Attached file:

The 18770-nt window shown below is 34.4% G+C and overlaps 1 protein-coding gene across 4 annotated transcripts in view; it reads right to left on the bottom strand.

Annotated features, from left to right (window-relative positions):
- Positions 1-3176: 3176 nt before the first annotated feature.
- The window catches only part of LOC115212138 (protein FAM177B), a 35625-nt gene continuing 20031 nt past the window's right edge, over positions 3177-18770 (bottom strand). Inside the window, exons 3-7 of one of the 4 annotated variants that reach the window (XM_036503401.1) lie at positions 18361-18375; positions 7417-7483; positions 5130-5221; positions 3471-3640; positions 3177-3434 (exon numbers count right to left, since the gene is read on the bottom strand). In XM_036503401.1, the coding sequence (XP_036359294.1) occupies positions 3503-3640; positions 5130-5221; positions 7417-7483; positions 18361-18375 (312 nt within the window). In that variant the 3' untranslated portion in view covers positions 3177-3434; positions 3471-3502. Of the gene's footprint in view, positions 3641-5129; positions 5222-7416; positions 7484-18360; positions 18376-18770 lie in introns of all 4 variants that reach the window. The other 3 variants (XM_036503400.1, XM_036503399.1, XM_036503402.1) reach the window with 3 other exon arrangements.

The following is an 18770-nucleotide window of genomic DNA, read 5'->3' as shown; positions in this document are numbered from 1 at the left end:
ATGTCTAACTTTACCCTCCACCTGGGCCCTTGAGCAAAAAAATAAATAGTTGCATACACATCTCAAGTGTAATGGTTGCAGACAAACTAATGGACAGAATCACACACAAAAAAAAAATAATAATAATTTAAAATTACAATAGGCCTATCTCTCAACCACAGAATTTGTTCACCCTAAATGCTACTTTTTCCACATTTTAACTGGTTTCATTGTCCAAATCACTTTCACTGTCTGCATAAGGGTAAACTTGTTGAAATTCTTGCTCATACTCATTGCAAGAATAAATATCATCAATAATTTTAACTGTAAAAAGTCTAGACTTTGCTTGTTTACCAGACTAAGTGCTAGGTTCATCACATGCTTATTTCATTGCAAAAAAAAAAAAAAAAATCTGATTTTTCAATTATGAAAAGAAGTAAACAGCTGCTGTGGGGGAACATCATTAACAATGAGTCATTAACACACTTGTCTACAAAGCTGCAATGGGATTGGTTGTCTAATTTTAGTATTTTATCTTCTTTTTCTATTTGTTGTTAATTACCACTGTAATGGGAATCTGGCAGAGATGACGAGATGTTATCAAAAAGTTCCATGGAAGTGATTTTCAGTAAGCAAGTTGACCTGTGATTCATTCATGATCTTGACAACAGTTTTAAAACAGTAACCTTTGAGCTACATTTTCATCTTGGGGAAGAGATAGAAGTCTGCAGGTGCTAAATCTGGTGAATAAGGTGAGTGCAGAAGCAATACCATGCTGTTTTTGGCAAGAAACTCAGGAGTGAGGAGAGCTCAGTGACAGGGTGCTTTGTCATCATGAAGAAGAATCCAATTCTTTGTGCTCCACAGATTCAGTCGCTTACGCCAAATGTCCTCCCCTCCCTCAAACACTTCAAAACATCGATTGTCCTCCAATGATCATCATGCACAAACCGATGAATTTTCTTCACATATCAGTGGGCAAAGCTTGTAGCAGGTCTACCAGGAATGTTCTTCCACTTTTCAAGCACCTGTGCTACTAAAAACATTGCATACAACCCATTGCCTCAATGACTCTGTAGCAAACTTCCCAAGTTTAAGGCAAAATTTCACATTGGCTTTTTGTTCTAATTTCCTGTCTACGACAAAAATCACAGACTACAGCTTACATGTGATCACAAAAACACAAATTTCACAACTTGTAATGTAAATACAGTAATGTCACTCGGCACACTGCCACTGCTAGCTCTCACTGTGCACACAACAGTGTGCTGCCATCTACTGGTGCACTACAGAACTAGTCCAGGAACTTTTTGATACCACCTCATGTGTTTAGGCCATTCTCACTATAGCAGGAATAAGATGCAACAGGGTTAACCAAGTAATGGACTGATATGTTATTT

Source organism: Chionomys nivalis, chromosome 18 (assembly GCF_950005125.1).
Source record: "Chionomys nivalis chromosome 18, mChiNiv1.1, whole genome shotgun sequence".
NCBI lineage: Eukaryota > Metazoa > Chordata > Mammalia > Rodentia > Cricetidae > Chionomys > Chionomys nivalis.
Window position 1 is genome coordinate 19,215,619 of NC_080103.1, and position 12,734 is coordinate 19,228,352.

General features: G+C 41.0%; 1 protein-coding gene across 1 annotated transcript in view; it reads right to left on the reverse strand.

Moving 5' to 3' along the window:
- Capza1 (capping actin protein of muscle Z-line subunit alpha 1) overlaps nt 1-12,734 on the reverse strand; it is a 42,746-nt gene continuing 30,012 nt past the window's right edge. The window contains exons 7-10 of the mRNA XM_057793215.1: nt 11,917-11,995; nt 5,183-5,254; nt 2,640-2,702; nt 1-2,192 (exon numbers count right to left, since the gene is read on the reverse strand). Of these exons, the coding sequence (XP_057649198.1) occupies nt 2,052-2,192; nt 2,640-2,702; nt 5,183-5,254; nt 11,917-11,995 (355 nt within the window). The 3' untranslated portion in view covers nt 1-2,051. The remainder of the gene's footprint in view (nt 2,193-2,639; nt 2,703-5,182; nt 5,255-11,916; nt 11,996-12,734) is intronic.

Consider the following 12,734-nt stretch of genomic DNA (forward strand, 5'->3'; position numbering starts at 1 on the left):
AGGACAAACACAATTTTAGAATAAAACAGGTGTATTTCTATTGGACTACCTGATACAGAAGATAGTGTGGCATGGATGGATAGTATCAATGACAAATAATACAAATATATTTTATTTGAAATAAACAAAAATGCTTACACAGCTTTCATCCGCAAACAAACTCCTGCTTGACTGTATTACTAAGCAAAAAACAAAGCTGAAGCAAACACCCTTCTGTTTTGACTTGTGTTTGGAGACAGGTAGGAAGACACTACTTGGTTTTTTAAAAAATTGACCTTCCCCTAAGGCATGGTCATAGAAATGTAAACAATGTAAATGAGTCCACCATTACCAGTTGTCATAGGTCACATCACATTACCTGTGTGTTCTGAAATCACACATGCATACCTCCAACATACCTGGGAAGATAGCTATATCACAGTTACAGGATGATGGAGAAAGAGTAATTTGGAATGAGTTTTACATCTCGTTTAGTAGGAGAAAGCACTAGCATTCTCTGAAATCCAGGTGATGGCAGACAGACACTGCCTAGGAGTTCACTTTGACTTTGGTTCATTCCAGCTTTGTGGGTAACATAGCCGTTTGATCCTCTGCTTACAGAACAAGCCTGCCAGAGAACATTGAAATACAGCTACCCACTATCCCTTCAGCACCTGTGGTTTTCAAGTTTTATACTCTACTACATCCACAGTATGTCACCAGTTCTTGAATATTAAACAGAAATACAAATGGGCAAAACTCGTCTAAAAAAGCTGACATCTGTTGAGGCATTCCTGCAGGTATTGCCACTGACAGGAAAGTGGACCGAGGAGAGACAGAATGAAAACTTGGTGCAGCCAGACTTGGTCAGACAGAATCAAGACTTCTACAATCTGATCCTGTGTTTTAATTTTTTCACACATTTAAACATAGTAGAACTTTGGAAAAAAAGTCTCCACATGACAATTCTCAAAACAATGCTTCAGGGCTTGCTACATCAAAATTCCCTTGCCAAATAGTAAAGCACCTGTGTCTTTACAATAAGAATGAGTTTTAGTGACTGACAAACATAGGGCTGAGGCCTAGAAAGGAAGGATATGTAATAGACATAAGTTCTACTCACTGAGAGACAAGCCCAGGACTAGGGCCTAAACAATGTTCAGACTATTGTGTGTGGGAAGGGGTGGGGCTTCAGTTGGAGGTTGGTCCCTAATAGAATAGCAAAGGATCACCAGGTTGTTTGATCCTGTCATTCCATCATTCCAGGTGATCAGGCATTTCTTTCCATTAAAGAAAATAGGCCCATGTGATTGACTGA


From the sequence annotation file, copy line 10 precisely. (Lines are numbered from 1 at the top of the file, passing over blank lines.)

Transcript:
Window position 1 is genome coordinate 19,215,619 of NC_080103.1, and position 12,734 is coordinate 19,228,352.